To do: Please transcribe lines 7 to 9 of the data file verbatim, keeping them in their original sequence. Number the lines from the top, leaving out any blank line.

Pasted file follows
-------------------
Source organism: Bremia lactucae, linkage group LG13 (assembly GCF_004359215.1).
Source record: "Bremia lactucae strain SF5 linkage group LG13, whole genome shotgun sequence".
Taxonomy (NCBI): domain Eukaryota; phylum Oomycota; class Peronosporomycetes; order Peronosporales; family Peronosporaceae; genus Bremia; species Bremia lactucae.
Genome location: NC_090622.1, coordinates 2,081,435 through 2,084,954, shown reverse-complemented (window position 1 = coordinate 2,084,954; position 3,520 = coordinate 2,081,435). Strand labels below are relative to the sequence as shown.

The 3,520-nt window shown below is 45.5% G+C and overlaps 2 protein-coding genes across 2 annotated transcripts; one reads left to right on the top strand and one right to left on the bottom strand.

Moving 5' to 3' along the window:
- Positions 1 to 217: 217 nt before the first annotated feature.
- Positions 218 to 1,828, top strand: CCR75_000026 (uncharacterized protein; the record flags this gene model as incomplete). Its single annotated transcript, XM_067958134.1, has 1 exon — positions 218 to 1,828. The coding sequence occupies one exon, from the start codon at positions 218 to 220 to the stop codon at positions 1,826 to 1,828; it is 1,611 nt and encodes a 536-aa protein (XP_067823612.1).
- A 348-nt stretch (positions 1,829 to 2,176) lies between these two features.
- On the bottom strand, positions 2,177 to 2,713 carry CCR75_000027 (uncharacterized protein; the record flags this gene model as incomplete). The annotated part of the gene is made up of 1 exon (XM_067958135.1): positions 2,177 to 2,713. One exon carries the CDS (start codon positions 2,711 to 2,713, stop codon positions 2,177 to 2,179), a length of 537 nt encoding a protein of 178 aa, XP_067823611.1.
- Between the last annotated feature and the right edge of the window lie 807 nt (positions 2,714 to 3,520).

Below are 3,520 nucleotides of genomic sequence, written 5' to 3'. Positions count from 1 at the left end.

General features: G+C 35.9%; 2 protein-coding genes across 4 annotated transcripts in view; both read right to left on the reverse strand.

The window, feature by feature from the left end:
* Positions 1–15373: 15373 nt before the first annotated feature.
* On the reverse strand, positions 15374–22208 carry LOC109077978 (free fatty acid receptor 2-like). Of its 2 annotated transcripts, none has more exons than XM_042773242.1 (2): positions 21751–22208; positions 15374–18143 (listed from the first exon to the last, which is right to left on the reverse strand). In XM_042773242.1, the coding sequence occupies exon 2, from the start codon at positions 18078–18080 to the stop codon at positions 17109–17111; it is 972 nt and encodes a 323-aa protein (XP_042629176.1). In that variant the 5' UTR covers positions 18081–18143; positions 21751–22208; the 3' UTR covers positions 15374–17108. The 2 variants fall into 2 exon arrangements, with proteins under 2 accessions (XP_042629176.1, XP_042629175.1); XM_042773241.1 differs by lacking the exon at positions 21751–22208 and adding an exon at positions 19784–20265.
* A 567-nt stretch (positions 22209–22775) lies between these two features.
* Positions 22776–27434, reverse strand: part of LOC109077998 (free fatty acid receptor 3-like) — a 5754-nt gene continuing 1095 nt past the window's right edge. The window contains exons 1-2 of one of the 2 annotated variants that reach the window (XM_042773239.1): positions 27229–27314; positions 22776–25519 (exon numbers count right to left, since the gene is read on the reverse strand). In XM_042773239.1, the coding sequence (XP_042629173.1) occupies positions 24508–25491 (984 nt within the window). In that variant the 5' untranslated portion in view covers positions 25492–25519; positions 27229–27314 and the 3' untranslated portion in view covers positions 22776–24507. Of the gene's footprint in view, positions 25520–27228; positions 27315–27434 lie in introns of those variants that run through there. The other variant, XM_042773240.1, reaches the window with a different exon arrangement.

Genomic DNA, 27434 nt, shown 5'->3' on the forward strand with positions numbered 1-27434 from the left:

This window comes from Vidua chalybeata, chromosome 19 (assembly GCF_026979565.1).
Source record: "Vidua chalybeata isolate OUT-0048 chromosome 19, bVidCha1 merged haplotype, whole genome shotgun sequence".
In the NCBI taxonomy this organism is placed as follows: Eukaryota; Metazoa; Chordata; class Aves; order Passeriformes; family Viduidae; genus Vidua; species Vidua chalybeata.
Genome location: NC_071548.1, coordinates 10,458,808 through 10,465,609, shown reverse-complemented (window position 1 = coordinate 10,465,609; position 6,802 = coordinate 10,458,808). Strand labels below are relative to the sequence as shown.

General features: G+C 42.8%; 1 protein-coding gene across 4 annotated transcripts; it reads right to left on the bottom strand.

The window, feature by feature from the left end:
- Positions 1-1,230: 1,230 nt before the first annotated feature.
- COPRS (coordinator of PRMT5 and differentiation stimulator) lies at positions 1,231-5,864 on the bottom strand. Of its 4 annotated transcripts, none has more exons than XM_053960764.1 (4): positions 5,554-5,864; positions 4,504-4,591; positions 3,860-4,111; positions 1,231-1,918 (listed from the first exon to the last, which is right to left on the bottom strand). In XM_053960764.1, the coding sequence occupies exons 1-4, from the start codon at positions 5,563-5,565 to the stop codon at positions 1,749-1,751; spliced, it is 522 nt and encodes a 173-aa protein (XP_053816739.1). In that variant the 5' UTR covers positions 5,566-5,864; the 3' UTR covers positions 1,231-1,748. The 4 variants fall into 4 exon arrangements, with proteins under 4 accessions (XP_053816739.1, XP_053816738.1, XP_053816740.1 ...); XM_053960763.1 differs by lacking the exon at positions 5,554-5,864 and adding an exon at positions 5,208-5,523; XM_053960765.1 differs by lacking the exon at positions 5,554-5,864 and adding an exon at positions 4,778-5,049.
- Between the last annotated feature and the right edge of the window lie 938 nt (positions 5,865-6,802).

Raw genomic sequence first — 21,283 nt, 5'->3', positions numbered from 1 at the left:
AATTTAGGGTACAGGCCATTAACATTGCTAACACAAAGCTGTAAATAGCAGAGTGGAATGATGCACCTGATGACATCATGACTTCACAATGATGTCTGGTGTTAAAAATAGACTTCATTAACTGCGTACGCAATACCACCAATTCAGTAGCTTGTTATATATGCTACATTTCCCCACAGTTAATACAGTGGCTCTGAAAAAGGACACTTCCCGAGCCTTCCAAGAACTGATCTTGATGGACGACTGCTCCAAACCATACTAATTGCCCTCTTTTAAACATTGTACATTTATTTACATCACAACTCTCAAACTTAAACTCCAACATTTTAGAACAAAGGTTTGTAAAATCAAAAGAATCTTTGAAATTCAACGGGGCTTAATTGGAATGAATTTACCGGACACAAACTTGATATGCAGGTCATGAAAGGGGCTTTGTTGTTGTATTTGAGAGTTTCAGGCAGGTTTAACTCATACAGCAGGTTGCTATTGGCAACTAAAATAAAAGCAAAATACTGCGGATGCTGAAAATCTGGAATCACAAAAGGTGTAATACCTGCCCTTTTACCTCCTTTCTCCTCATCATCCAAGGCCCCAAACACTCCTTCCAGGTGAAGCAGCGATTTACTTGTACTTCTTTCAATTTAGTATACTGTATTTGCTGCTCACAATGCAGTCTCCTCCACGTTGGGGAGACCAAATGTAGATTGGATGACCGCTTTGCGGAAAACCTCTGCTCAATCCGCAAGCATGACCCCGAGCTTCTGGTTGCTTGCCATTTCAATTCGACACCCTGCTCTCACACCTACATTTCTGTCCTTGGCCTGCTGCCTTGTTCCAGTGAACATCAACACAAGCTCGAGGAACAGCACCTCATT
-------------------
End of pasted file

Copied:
- Positions 1 to 217: 217 nt before the first annotated feature.
- Positions 218 to 1,828, top strand: CCR75_000026 (uncharacterized protein; the record flags this gene model as incomplete). Its single annotated transcript, XM_067958134.1, has 1 exon — positions 218 to 1,828. The coding sequence occupies one exon, from the start codon at positions 218 to 220 to the stop codon at positions 1,826 to 1,828; it is 1,611 nt and encodes a 536-aa protein (XP_067823612.1).
- A 348-nt stretch (positions 1,829 to 2,176) lies between these two features.